Graduation season has just past, and it has gotten me thinking about my journey as an actor, and how things might have been different if I had gone to school elsewhere.
I was pondering the other day the ways that my college education (and to be honest, the education system leading up to that point) failed to help me deal with the real world and real work of acting:
I wasn’t taught how to self-motivate
I wasn’t taught how to take risks
I wasn’t taught good habits
I wasn’t taught self-care
I wasn’t taught the actual steps to success in acting (business-wise or creatively)
I wasn’t taught how to network and use my relationships to create work opportunities
I wasn’t given the tools to overcome my major acting “problem” (tendency to play small, to fear overacting, to underplay and be under-energized, all under the guise of being “real”)
As a result, I left school not wanting to enter the corporate world, but without any other real sense of purpose or direction. I was a straight-A honors student who graduated into the world completely adrift, and therefore struggled. A LOT.
I’m not saying I learned nothing at all in college. I did. But if I could go back and do it again, I would do it differently.
I would listen to my gut. I would go to school in Los Angeles, like I originally wanted to. I would ignore my mother’s admonitions about the practicality of going to school closer to home and the cost of going to a school out of state, and I would have applied for scholarships.
Here’s what I believe going to school at a university with a truly competitive acting program, in a place like New York or LA would have given me that going to school in Minnesota did not:
A much more detailed road map of the “how” of getting started in this industry
Confidence from having to really be on my own
An expanded view of the world
Much greater opportunities just from being in that particular geographic location
A head start on getting to know casting directors and making my own connections in the area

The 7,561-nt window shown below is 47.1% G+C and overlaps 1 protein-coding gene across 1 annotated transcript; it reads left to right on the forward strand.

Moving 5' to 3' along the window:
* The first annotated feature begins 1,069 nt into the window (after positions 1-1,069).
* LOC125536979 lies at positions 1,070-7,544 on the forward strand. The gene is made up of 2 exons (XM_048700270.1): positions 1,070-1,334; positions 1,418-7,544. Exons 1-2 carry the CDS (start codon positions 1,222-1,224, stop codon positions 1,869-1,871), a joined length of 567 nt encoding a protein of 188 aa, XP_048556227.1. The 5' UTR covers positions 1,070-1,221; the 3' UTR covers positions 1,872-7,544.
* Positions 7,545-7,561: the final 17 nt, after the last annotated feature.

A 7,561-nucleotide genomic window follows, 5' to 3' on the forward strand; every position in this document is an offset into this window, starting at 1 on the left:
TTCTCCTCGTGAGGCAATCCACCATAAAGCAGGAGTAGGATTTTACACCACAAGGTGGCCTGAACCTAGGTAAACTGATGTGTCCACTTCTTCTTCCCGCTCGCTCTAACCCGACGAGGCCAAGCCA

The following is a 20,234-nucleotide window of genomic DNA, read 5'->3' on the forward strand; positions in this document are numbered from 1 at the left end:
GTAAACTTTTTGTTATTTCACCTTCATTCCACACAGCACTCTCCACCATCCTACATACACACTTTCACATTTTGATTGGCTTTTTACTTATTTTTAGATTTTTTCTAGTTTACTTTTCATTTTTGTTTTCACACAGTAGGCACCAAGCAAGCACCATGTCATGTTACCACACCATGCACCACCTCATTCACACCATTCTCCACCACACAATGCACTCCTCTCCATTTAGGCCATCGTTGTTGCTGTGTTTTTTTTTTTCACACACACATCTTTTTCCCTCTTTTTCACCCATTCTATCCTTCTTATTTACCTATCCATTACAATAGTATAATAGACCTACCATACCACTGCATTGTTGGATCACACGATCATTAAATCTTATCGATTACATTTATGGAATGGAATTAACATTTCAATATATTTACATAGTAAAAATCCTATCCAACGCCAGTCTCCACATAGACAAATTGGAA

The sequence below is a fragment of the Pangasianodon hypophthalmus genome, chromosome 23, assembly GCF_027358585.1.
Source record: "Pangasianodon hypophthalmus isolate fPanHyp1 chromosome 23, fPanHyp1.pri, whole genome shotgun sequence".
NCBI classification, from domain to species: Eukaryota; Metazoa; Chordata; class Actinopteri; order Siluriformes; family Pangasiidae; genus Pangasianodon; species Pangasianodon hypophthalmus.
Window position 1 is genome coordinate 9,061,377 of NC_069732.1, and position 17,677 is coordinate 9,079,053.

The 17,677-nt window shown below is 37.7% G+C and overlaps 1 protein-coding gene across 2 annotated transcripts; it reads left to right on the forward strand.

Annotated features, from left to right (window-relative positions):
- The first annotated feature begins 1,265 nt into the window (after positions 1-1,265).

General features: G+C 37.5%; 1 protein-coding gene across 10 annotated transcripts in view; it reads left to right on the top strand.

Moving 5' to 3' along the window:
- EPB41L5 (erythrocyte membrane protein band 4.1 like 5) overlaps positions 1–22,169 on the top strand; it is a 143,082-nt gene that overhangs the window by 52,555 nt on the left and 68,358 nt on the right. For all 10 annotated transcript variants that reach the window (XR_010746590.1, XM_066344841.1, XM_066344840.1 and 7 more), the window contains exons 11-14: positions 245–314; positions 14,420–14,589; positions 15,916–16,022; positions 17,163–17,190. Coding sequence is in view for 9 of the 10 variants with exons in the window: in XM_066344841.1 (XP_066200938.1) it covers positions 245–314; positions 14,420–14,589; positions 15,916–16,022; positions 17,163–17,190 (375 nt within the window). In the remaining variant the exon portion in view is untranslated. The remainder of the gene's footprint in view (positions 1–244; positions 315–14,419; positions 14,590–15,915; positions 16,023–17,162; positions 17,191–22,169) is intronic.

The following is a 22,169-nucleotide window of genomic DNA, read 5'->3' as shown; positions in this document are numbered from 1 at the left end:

A healthier view of myself as a business person in the “show business,” rather than a starving artist with a mentality of lack
And most of all, the energy of being around other ambitious actors to inspire me, drive me to do more, and make me aware of the possibilities beyond my current experience
I can’t change the past. And my present is pretty great. But if I knew then what I know now, I would do it differently.
So, I put this out there as an idea for parents, and not just those whose children are headed off to college in the next year or so, but those whose kids, like me, announce at the age of 3 what they want to do in life and don’t waver.
And I also put this out there for anyone who has a dream but thinks that they’re too old to start going after it:
Research your dream or your child’s dream. Not just in the abstract, but in detail. Find people to serve as examples—find out who is doing what you or your child wants to be doing, and then figure out what those people’s paths were.
The more information you can gather, the more paths you will find to get to your goal. You will learn what the common steps are, where others have stumbled before so you can avoid stumbling as well, and what the daily life of that person actually looks like, so you can decide if it’s for you after all, before climbing all the way up the mountain.
We artists love to romanticize what we do, and imagine that we’ll be discovered one day. But it’s not magic. In order to be discovered, we have to be good, we have to be in the right place, and we have to have a good attitude.
Those are all things that we can learn to do, at any age.